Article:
Jeff Hebert, DC, PhD is a Professor and the CCRF/NBHRF Chair of Musculoskeletal Health Research at the University of New Brunswick, as well as an Adjunct Professor at Murdoch University in Australia. Jeff’s career to date includes 18 years of experience in faculty, clinical, and administrative positions in Canada, the United States, and Australia.  Most recently, he was the Associate Dean (Research) in Murdoch University’s School of Psychology and Exercise Science. Previous appointments include positions as a Senior Lecturer of Rehabilitation Science (Murdoch University) and Assistant Professor of Neurosurgery (University of Utah). He serves as an Associate Editor for the journal Chiropractic & Manual Therapies. Jeff worked as an outpatient and hospital-based clinician in multidisciplinary environments including as pain medicine, sports medicine, and spine surgery. Please comment below if you have any questions for us during the interview. I might choose some of them for our conversation.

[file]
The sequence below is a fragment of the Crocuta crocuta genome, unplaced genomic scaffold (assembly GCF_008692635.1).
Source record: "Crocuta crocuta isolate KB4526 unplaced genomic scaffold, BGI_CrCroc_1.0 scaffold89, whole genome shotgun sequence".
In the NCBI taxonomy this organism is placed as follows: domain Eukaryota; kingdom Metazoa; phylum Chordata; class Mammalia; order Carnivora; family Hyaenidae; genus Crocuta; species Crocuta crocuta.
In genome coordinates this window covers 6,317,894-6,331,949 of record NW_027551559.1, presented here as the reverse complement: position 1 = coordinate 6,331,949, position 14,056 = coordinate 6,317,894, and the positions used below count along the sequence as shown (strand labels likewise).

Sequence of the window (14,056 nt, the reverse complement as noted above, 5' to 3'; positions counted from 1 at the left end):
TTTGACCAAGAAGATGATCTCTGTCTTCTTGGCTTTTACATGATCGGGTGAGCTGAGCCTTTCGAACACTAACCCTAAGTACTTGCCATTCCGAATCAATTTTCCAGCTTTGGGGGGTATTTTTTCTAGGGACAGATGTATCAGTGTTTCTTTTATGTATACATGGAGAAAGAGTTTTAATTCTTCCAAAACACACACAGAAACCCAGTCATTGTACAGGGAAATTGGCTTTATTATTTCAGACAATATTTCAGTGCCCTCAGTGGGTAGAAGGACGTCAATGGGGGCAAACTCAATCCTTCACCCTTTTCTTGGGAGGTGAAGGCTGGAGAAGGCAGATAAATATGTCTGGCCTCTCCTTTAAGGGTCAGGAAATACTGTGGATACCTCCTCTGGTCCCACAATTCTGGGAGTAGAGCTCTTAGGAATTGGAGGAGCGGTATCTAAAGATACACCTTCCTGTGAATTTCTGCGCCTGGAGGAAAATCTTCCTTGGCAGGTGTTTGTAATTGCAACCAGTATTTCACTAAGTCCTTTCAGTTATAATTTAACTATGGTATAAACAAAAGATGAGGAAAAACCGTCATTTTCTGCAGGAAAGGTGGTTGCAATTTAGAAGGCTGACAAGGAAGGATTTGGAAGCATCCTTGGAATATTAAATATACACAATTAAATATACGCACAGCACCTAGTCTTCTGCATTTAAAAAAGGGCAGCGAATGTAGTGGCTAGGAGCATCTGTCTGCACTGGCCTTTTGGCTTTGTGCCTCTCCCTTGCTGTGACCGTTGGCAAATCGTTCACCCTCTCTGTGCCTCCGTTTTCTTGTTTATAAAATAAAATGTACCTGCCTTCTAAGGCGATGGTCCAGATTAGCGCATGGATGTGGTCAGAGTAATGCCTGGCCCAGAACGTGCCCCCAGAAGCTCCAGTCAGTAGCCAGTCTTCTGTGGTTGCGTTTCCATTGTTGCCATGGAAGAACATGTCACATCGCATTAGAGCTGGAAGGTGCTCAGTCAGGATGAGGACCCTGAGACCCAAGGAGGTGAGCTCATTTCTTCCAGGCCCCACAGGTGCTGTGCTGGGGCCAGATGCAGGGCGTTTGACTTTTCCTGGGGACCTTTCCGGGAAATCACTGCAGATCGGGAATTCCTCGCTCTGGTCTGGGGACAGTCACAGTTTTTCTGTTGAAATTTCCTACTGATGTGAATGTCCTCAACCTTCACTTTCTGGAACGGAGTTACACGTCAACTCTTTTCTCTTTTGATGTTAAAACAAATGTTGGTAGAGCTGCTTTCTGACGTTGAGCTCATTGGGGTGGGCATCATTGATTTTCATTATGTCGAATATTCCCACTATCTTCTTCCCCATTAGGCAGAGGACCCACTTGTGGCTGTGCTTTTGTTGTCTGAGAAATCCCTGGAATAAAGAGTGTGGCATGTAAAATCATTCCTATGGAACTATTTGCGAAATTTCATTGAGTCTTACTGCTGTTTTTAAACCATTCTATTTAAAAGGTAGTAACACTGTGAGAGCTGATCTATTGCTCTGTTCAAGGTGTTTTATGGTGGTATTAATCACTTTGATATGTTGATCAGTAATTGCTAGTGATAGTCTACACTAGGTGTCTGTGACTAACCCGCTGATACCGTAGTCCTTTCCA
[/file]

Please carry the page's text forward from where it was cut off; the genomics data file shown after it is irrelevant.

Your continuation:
Upcoming interview with Dr. Martha Funabashi. Martha Funabashi, PhD is currently working as a clinical research scientist at CMCC. She is also a CARL fellow and the co-lead study coordinator of SafetyNET – an international and multidisciplinary research team to support patient safety among spinal manipulative therapy (SMT) providers. Martha has a Bachelor’s Degree in Physiotherapy and a Master’s Degree in Neuroscience from the University of Sao Paulo – Brazil. She completed her PhD in Rehabilitation Sciences at the University of Alberta under the supervision of Dr. Greg Kawchuk and her post-doctoral fellowship also at the University of Alberta with Dr. Sunita Vohra. Martha’s research interests and passion are on the SMT’s biomechanics, underlying mechanisms, force-time characterization and its safety aspects. Martha has 26 peer-reviewed scientific journal publications, over 40 conference presentations and is on the editorial boards for peer review journals, such as Chiropractic and Manual Therapies. Martha has won research prizes, including the New Investigator Award at the World Federation of Chiropractic Conference 2017 and works in collaboration with emerging and well-known researchers around the world. Please comment below if you have any questions for us during the interview. I might choose some of them for our conversation.